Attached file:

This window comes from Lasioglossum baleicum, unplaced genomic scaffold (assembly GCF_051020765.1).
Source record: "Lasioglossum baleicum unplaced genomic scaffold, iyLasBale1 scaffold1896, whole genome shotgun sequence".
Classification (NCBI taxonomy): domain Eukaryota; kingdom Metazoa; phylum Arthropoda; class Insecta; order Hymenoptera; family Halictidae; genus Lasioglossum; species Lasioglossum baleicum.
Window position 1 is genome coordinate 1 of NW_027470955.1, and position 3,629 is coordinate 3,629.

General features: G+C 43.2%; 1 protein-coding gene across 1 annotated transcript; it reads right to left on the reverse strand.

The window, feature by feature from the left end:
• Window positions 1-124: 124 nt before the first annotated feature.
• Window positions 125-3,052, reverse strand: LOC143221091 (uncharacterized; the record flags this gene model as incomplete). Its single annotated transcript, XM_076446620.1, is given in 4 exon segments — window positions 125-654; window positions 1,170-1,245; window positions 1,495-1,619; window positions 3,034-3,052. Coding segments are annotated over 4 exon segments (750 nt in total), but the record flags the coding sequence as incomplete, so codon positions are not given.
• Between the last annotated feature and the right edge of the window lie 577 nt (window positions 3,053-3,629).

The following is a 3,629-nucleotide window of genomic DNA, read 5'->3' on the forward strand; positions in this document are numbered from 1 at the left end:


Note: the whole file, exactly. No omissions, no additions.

This window comes from Lasioglossum baleicum, unplaced genomic scaffold (assembly GCF_051020765.1).
Source record: "Lasioglossum baleicum unplaced genomic scaffold, iyLasBale1 scaffold1896, whole genome shotgun sequence".
Classification (NCBI taxonomy): domain Eukaryota; kingdom Metazoa; phylum Arthropoda; class Insecta; order Hymenoptera; family Halictidae; genus Lasioglossum; species Lasioglossum baleicum.
Window position 1 is genome coordinate 1 of NW_027470955.1, and position 3,629 is coordinate 3,629.

General features: G+C 43.2%; 1 protein-coding gene across 1 annotated transcript; it reads right to left on the reverse strand.

The window, feature by feature from the left end:
• Window positions 1-124: 124 nt before the first annotated feature.
• Window positions 125-3,052, reverse strand: LOC143221091 (uncharacterized; the record flags this gene model as incomplete). Its single annotated transcript, XM_076446620.1, is given in 4 exon segments — window positions 125-654; window positions 1,170-1,245; window positions 1,495-1,619; window positions 3,034-3,052. Coding segments are annotated over 4 exon segments (750 nt in total), but the record flags the coding sequence as incomplete, so codon positions are not given.
• Between the last annotated feature and the right edge of the window lie 577 nt (window positions 3,053-3,629).

The following is a 3,629-nucleotide window of genomic DNA, read 5'->3' on the forward strand; positions in this document are numbered from 1 at the left end: